From outward appearances it looks as though people on the Westside have everything they need to capture happiness. However, there is a spiritual poverty, especially among the young, that a unified Church can cure, says a longtime Santa Monica pastor.
PART THREE – STEVE SNOOK ON THE WESTSIDE
“Being on the Westside, you see some things differently,” Steve Snook, lead pastor of Metro Church, told Together LA (SEE VIDEO BELOW). “We live in a big city, but when I look at the Westside and see our brokenness I think about our spiritual poverty because it seems like we have everything — you have the beach, you have the hills, you have the beautiful houses, you have the cars, you have the beautiful people, you have all the industry … even Silicon Beach right here in Santa Monica.
“And yet, when you think of spiritual poverty, you think of people, you think that they have everything, that they’ve figured it all out — that they’ve figured out how to live and to enjoy what they have… but it’s that brokenness that breaks my heart… because I see the children of this community.
“The over-privileged that seem to have everything yet they are crying out for their fathers who are so busy making a life for themselves that they have forgotten their children.”
Snook gave his observations prior to a panel he moderated and co-hosted with Together LA last month. The panel — Broken City – Is there hope for Los Angeles? — began with him giving a heads up to the direction the discussion will go.
“I’m going to tell you right now, there’s hope all the way across this panel,” he said. “You’re going to hear us being really honest about the brokenness that we see, but not spending much time on the brokenness without getting to a place where we talk about some of what we see happening even now and what is coming based upon the hope that is within us.”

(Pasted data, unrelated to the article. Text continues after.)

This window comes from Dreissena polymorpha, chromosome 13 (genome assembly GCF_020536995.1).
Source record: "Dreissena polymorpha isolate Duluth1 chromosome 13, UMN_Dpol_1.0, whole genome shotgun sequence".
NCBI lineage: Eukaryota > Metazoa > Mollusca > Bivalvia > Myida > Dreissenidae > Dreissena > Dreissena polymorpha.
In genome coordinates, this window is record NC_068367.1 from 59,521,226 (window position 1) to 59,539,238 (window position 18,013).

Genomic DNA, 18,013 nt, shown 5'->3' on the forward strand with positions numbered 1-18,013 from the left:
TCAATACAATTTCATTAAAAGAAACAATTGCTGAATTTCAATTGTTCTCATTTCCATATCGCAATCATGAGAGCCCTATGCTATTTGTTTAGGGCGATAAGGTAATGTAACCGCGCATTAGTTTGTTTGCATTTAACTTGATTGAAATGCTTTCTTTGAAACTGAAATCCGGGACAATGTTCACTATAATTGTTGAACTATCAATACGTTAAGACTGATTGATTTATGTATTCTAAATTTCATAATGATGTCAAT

The importance of strong Christian-based leadership from fathers within families developed into one of the major themes of the panel.
“When I see the brokenness of the Westside I see the young child who has everything and yet no one has ever told them the hope of Christ,” Snook told TLA. “There’s no parent, there’s no grandparent. They’re finding that they are going to have to figure it out on their own.
“But on this corner, we have a coffeehouse [Metropolis Cafe Santa Monica] where we open our arms to the community and ask, ‘What can we do?’ The hope that I find in this brokenness is that there is one who has gone before us, one who understands brokenness.”
“When I look at who Christ is and I look to the hope of the Gospel I realize that one of the places of brokenness that I want to see change is in the Church — to see a united Church, to see that the Church is not about any one individual congregation, that it’s about the Church that Christ laid down his life for… that he says he loves this world that is turning away from him,” Snook said.
He would like Christians to “be in a place” where God’s Church is united so that together they can realize that “we’ve been given the answers.”
“We’ve been given the cure,” Snook explained. Therefore, we should be “willing to serve one another, to lay our lives down for a greater cause, to lay our empires down for the sake of the Kingdom.
“My eyes have been open to the brokenness of the Westside so I can understand how we can be a part of the cure.”
This article is the third in a four-part series about the panel discussion hosted by Philosopher’s Cafe and TogetherLA.net on June 15, 2017. The full panel discussion can be viewed on Facebook by clicking on Part 1 and Part 2.
Video and photos by One Ten Pictures.